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Ways to encourage support for English language learners
Education Week
How do other ELL teachers, or maybe Special Education teachers (who also have students who need modifications in classes), work with their colleagues and their principal to ensure the legal obligation that ELL students are getting appropriate material without being a overbearing pest? In Part One, educators Sonia Nieto, Alicia López, Diane Staehr Fenner, Sydney Snyder, Katie Brown, Judie Haynes, and Virginia Rojas shared their suggestions on how we can encourage our colleagues to face this challenge "face-on." You can also listen to two short BAM! Radio shows I did on this topic. In the first, Sonia and Alicia share ideas on how teachers can support other teachers; while, in the second, Diane, Sydney and special guest Jennifer Connors discuss how administrators can best provide support to teachers in the classroom.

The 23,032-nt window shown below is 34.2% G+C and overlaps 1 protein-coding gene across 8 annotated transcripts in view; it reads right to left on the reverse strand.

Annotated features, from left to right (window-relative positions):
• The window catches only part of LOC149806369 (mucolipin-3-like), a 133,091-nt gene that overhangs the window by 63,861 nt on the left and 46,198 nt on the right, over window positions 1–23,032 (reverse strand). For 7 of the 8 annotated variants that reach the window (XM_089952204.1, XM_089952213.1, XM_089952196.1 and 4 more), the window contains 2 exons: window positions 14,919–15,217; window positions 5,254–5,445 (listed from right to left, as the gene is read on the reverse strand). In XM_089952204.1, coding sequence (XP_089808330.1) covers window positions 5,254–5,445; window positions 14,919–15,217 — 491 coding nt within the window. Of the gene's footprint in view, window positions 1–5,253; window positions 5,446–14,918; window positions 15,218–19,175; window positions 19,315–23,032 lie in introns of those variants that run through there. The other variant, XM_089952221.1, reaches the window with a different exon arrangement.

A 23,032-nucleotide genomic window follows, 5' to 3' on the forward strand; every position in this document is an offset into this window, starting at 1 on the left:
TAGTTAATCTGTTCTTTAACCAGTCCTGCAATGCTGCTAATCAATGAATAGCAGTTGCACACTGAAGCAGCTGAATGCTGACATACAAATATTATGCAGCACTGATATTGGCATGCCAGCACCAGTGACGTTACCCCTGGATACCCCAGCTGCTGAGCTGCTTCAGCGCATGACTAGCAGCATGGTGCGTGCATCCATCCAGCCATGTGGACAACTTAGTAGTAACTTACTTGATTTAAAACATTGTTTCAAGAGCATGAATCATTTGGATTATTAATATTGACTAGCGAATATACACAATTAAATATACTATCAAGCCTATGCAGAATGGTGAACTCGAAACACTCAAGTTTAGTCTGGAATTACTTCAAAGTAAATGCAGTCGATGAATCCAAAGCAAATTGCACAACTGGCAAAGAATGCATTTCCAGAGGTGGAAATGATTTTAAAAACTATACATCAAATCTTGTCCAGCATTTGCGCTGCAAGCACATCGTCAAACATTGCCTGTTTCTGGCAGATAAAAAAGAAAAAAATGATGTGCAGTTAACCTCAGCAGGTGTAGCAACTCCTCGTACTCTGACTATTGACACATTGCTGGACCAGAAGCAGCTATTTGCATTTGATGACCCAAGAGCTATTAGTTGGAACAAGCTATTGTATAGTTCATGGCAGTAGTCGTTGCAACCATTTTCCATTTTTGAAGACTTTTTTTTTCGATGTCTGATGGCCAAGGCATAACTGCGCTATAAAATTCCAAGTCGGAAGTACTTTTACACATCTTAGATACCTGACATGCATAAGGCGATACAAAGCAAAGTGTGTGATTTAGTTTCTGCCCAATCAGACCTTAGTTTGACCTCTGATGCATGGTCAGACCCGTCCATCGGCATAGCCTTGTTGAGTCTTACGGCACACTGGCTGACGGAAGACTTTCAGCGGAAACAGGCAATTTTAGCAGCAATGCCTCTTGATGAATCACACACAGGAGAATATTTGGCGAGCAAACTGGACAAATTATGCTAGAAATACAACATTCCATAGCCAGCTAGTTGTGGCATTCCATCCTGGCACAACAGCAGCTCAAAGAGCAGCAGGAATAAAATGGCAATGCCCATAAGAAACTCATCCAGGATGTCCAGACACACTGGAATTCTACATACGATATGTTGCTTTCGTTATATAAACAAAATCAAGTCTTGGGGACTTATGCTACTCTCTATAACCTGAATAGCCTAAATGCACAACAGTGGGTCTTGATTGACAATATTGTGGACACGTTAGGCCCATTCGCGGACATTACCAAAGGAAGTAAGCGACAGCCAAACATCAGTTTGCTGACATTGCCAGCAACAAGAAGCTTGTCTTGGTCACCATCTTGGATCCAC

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The TESOL English Language Bulletin is presented as a service to members of TESOL International Association and other English language teaching professionals. For information about TESOL member benefits, visit www.tesol.org or contact us at membership@tesol.org.

TESOL English Language Bulletin is a digest of the most important news selected for TESOL International Association from thousands of sources by the editors of MultiBriefs, an independent organization that also manages and sells advertising. TESOL International Association does not endorse any of the advertised products and services. Opinions expressed in the articles are those of the author and not of TESOL.